This article will explain Linux Distributions, Ubuntu, and Arch Linux, and give you some information to help choose between them.
The Linux Kernel is the core of the Linux Operating System – it handles the basic operations and interfaces with the computer hardware allowing software (like desktop interfaces, web browsers, and word processors) to run on top of it.
On its own, the average user can’t do much with the Linux Kernel alone.
A Linux Distribution (or distro for short) is an Operating System that is based on the Linux Kernel. It is a pre-tailored Linux Operating System – you could build one from scratch and add all of the programs you want to run manually, but a distribution bundles up a bunch of Linux Software and usually a Package manager so you have a ready-to-go operating system.
Arch and Ubuntu are two of the most popular Linux Distributions, and both do things a bit differently from each other.
What is Ubuntu Linux
Ubuntu Linux can be found at:
Ubuntu Linux is a distribution focussed on being a complete, preconfigured operating system. You install it, and it works out of the box – but you have less up-front say about how the system is configured or what software is installed.
Ubuntu ships with the GNOME desktop environment (though there are variants with other environments), and everything is configured around this OS with limited user customization.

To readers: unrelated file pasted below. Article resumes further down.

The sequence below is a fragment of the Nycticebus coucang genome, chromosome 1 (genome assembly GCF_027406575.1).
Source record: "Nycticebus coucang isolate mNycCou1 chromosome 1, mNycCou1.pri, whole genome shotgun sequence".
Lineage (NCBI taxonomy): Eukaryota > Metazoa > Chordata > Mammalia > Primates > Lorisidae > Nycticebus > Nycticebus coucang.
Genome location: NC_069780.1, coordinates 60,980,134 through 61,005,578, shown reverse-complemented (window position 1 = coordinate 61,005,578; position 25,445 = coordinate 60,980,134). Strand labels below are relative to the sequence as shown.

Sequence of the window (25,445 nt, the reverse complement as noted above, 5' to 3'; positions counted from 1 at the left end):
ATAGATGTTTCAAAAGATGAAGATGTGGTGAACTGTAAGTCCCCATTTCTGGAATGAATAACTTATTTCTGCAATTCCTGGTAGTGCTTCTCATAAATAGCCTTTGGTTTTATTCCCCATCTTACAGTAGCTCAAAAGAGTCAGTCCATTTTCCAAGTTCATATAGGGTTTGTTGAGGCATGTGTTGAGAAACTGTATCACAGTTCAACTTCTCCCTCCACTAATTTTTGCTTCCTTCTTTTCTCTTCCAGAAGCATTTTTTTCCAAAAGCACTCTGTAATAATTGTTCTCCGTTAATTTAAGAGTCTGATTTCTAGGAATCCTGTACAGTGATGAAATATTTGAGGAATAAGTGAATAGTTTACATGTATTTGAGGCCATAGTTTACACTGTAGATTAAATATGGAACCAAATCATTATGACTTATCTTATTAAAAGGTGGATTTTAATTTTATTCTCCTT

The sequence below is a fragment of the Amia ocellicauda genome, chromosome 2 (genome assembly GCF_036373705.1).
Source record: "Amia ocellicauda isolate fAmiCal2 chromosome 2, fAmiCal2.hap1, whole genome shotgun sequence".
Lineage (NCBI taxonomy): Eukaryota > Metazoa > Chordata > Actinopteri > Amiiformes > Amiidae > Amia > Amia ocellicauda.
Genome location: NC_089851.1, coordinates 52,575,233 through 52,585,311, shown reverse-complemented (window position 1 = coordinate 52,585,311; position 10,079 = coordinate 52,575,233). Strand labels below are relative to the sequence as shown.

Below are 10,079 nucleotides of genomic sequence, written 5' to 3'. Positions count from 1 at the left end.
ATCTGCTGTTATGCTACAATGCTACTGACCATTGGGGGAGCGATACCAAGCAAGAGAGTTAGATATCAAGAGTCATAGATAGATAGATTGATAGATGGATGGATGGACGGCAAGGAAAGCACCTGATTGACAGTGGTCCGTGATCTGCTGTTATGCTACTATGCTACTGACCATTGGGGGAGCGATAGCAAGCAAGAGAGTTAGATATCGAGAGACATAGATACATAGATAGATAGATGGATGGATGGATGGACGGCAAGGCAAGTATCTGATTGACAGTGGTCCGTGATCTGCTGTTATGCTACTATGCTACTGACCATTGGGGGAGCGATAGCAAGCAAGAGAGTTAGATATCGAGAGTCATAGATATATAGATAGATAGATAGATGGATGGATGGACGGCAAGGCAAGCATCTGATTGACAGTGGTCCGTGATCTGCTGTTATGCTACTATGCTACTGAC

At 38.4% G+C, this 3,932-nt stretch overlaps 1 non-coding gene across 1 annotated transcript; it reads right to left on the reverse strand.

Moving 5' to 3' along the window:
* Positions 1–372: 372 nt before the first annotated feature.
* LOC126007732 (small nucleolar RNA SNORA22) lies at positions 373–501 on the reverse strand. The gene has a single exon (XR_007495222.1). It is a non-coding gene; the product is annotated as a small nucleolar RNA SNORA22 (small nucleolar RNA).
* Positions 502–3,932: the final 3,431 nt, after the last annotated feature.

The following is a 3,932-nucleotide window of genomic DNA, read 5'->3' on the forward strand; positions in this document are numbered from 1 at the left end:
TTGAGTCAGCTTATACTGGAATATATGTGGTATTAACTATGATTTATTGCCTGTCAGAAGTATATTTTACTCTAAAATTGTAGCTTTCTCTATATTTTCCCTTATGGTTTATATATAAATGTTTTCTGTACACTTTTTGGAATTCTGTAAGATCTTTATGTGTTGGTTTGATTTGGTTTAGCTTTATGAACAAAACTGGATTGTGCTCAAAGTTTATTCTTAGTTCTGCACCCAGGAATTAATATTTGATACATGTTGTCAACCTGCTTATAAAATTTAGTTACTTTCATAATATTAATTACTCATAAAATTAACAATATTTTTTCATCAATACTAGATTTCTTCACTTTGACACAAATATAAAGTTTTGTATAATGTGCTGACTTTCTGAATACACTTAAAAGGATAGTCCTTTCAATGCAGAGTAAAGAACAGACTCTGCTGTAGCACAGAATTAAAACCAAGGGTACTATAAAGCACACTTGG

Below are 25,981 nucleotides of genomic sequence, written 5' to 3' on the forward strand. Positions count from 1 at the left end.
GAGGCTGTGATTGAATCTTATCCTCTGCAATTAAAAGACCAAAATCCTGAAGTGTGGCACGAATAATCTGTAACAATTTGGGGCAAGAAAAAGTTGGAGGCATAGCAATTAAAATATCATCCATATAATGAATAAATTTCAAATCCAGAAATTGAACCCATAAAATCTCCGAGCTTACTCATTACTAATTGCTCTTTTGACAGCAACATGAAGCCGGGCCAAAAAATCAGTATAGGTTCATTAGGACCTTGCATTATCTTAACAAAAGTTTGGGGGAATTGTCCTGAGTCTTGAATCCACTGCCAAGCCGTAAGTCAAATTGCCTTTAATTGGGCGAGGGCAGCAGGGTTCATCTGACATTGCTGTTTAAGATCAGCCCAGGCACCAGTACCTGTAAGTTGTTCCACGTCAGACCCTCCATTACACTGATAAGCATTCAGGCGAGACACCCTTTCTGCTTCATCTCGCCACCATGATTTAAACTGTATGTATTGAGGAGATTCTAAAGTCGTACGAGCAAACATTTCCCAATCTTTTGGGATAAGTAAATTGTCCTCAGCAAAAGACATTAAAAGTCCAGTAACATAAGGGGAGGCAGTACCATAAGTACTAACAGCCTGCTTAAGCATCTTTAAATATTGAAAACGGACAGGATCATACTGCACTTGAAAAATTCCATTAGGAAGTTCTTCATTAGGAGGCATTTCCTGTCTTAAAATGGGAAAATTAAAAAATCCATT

Ubuntu releases major updates every several months rather than using a rolling release, which means you may not be using the latest version of some packages.
Who’s it For?
Ubuntu is heavily used on both servers and the desktop, so it’s got a lot of documentation and tutorials built around it online. Taking the decision-making regarding what packages should be installed and how they should be configured makes it far easier to pick up for Linux newbies.
It’s also useful for people who want something that just works – even experts sometimes don’t want to have to install and configure every software package on the system – they’ve got work to do, and they just want to install something and be up and running with minimal fuss.
What is Arch Linux
Arch Linux can be found at:
Arch Linux is a distribution focussed on customisability and modernity. Rather than make a bunch of pre-defined decisions for the user, like what desktop environment to use and what packages to have installed by default, Arch provides a pretty bare-bones skeleton of an Operating System with a package manager which allows the user to make those choices for themselves.
It uses a rolling release model – meaning that rather than releasing major system updates, release periodically bundling up changes to multiple packages, updates are released for individual system components as they are ready.
Who’s it For?
Arch Linux is targeted at power users who want more control of their computer system while still having the convenience of tools like package managers. Because of this, it is not as beginner-friendly as Ubuntu.
Just because it isn’t beginner-friendly doesn’t mean beginners shouldn’t give it a go – the Arch Wiki extensively documents the installation and usage of Arch Linux, and setting up the OS is a great way to learn about how Linux works under the hood.
Which is Better?
Neither one is better than the other! Ubuntu and Arch are Linux distributions that serve different purposes – you need to decide which is best for you based on what you want to accomplish.
Want to know more about Linux distributions? Check out our Debian vs. Ubuntu Linux [Easy to Digest Comparison]